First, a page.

Along with many QCL readers, I commenced my schooling at home with a daily radio lesson, my mother and I working through correspondence from some mysterious teacher who mailed us assignments and occasional gold stars from a “Department” in Brisbane.
We met our classmates, at best, once or twice a year at Tallebudgera or Yeppoon and on sports days.
So I feel it important to note the passing of EC “Bunny” Powne MBE, on the 26th of February, 2018.
Bunny holds a special place in many hearts and minds from western Queensland and beyond.
His work for ICPA was groundbreaking and still resonates for many rural families.
I’m not sure he could fix the NBN or long distance communication woes but before email and (intermittent) internet he drove many miles, often with wife Eileen, chaired many a meeting and cajoled many a politician and bureaucrat to the cause of outback communities and their education needs.
Bunny’s contribution was recently celebrated by family and a wide cast of friends at a gathering spread across three rooms at a Toowoomba funeral home.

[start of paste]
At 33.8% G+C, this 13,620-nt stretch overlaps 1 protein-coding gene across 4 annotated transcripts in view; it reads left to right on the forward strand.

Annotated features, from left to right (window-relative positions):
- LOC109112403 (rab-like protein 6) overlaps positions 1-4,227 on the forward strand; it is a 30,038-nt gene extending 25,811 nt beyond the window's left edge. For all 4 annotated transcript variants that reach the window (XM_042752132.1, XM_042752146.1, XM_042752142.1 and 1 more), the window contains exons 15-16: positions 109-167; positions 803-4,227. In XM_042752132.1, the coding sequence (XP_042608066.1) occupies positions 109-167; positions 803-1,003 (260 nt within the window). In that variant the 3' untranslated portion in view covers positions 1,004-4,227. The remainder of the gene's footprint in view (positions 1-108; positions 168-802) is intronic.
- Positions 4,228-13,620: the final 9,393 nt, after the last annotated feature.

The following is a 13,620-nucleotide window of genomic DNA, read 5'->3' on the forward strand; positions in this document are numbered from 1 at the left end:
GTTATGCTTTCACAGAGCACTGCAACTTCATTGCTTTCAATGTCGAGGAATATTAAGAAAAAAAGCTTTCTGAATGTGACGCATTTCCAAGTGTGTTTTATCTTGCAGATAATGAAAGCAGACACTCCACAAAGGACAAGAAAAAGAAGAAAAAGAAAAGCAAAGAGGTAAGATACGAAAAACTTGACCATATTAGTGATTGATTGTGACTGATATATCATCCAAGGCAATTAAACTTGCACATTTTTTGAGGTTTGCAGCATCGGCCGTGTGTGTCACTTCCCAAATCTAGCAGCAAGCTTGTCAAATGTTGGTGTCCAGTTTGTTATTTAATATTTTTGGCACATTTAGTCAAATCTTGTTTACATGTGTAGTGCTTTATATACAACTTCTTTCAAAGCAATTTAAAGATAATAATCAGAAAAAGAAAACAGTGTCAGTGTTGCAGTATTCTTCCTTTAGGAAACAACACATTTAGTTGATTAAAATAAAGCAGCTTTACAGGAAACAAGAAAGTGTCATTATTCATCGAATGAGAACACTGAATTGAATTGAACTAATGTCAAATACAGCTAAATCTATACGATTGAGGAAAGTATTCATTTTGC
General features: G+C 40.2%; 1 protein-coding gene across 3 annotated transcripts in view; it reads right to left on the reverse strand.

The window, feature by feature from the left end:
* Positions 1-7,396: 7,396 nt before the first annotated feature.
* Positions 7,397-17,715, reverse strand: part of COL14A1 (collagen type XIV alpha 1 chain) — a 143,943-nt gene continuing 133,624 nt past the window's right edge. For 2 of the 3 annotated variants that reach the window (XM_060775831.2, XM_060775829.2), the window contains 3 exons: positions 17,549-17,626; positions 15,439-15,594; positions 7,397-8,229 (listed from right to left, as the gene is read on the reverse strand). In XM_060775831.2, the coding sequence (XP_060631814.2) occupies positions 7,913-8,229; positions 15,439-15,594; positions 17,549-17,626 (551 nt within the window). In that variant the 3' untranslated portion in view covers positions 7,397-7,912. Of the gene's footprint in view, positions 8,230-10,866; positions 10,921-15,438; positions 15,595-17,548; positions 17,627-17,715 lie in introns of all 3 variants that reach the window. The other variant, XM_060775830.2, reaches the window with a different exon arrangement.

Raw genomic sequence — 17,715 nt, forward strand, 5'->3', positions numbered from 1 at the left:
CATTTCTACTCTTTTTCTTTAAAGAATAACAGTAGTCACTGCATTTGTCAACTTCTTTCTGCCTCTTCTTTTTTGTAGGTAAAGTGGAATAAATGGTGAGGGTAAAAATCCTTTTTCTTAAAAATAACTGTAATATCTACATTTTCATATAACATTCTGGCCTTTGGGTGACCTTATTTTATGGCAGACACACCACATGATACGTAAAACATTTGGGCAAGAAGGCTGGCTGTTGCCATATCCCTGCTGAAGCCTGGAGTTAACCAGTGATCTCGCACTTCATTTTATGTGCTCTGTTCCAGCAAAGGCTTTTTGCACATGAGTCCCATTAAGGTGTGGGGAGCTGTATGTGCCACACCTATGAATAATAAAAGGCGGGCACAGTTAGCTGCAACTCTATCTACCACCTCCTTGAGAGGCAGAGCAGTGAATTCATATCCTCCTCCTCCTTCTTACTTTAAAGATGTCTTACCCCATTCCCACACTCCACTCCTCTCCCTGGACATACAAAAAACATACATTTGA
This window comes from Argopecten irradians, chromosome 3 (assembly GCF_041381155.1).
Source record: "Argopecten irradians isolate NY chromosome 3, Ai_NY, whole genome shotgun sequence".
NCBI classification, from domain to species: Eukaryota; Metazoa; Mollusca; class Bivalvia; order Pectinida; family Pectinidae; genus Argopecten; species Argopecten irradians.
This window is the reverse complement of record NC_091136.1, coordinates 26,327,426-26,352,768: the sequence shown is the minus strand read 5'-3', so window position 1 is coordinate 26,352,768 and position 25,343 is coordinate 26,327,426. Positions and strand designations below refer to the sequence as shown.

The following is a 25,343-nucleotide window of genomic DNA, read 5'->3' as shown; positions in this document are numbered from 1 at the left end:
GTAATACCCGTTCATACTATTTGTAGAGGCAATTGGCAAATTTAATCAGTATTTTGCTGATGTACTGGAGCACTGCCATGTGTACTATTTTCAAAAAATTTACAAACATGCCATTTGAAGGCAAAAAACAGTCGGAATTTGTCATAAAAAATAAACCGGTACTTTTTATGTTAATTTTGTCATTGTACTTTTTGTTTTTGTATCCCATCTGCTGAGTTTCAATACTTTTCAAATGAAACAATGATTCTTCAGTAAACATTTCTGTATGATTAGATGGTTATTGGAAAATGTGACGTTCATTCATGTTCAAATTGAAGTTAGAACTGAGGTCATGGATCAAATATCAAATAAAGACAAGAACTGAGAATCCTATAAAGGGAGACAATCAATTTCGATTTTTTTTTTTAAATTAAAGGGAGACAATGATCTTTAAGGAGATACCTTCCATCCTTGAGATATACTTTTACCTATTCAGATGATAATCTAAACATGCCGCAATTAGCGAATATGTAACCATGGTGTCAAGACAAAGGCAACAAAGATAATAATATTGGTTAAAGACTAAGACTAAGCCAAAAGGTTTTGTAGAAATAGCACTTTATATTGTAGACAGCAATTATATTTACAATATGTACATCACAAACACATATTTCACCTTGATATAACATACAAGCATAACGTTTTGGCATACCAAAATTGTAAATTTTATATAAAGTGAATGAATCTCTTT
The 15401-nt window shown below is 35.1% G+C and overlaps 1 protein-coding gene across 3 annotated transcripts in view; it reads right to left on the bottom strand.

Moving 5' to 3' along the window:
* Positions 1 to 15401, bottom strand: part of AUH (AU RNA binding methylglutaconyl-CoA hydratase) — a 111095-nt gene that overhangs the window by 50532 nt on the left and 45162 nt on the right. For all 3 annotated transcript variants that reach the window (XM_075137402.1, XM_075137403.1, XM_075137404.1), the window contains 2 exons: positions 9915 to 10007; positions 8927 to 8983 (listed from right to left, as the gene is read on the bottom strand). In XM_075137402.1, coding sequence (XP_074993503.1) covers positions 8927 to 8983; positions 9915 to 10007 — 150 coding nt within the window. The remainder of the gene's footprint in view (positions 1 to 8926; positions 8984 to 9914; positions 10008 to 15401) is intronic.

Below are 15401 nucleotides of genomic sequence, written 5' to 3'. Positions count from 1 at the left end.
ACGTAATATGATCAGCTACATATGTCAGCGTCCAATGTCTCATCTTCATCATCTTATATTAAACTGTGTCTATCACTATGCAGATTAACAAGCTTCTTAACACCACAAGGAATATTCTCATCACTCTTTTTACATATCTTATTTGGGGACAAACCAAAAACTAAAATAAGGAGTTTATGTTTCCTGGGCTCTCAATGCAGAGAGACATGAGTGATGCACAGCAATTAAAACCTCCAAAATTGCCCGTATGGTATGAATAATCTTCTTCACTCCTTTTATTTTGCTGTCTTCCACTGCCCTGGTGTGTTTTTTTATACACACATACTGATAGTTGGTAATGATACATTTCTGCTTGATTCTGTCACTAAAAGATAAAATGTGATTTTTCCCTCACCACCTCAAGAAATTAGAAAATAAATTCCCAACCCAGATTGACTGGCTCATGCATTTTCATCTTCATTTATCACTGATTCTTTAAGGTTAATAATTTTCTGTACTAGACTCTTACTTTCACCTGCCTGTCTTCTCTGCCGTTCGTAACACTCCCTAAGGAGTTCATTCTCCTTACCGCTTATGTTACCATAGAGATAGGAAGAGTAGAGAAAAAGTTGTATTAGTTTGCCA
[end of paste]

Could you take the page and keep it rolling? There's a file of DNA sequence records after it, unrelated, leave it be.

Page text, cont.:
I couldn't help but think that even Bunny’s memorial was conducted over the airwaves like a School of the Air classroom.
If there was but one takeaway from the ceremony it was “contribute to your community”. Be a part of it and make “it” better for your involvement.
If there was a second, it was the gift of thanking someone. Former federal Education Minister, Kim Beasley Snr, mentioned Bunny as one of only two people who thanked him in his political lifetime, for fiscal inclusion and the creation of the Assistance for Isolated Children scheme.
Bunny probably realised the strength and leadership capabilities of women before many, being surrounded by some serious rural advocates in Teresa Cobb, Jan Gall, Gillian Allen, Margie Greenway and Trish Mitchell and many other great women leaders that are too numerous for my limited word count to list – those are just the few I have met in person.
A local issue of illiteracy motivated Bunny and Eileen to do something about it and they did so with pragmatism and depth that translated into good policy and good outcomes for country kids.
If it takes a village to raise a child, then it also takes a far-reaching, well-brewed grassroots movement to create good policy.
The image in the memorial service program of Bunny at the home phone in greasy overalls was an image all present could relate to – the man was pushing something along down that Bollon exchange line.
In my memory he was a cheeky stirrer whose serious side was still a smile. Thank you Bunny.
– Dr Ben Lyons, international trade and investment advisor